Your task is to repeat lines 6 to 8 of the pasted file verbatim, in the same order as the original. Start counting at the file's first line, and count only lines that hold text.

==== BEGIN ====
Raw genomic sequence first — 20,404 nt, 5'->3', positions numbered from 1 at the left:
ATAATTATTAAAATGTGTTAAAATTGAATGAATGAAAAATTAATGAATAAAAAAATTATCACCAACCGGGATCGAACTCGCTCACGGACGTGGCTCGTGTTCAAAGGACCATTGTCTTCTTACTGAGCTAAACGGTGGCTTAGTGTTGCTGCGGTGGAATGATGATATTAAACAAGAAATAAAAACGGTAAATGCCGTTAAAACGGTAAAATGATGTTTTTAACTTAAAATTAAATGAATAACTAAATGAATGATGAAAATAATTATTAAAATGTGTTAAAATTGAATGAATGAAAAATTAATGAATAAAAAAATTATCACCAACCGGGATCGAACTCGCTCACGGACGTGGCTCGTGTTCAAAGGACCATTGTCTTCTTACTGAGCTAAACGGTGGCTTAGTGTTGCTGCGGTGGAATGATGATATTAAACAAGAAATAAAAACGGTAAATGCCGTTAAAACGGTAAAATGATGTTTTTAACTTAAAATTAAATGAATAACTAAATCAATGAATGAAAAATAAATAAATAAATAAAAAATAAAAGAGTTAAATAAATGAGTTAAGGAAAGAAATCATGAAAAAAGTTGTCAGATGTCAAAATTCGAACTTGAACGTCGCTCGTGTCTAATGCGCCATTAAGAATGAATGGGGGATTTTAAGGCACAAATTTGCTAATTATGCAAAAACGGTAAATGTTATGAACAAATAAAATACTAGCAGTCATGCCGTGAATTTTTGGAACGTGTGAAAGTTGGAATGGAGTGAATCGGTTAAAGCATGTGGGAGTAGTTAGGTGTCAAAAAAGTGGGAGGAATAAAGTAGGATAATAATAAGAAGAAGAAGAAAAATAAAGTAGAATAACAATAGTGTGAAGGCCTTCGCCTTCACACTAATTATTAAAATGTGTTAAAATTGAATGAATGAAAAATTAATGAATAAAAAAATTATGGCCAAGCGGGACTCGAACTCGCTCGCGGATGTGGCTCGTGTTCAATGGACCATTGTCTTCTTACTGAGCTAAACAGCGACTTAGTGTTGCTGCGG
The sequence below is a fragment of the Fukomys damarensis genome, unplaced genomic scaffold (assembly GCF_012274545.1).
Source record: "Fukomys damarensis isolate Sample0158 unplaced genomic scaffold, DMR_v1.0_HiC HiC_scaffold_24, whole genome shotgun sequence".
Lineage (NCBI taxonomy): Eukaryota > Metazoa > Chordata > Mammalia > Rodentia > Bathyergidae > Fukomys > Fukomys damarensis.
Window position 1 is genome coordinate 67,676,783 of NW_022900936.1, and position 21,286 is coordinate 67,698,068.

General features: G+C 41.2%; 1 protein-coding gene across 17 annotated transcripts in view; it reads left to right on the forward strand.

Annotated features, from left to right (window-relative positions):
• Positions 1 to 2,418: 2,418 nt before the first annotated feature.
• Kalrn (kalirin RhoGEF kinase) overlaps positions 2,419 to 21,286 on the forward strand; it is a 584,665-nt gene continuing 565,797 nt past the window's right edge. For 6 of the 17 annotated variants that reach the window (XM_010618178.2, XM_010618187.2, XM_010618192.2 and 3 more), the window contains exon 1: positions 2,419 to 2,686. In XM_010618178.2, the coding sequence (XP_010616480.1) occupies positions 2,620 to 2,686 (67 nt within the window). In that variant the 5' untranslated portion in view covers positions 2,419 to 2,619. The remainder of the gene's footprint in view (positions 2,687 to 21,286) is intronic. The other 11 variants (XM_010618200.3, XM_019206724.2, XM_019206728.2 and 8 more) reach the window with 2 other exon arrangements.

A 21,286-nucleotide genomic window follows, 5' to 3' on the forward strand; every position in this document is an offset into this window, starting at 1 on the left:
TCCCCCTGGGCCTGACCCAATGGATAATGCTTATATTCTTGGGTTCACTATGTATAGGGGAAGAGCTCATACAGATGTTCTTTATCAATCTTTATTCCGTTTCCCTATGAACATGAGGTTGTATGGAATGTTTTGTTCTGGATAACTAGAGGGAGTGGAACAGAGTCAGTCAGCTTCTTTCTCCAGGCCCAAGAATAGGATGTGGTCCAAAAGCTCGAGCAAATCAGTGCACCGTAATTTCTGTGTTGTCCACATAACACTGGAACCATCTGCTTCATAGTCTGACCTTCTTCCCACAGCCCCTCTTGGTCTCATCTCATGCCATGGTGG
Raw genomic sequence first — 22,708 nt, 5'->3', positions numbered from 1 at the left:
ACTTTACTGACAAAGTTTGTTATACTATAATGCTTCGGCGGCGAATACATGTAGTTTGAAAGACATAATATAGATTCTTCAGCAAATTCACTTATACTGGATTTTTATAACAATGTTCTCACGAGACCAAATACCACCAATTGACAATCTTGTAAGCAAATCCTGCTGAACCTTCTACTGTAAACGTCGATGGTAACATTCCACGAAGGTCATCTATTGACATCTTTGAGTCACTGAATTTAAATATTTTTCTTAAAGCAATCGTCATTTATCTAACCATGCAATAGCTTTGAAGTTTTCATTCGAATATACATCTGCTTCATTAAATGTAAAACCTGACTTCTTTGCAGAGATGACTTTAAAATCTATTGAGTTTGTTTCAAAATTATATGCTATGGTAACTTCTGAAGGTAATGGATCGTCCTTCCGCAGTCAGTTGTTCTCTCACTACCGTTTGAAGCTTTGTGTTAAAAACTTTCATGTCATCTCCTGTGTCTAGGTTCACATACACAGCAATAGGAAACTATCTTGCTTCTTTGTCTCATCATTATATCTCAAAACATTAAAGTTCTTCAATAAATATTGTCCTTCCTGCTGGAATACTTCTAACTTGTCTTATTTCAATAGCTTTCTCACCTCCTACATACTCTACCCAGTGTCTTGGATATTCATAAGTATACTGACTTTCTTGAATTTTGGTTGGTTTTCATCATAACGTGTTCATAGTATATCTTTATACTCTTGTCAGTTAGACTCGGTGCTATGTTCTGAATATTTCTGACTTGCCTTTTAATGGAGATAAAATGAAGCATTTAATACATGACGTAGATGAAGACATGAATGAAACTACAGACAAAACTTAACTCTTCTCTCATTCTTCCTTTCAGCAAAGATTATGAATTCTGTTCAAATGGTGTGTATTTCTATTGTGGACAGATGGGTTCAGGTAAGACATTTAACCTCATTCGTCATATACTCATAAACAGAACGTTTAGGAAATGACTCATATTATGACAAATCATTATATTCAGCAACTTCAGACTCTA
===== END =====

Window position 1 is genome coordinate 67,676,783 of NW_022900936.1, and position 21,286 is coordinate 67,698,068.

General features: G+C 41.2%; 1 protein-coding gene across 17 annotated transcripts in view; it reads left to right on the forward strand.

Annotated features, from left to right (window-relative positions):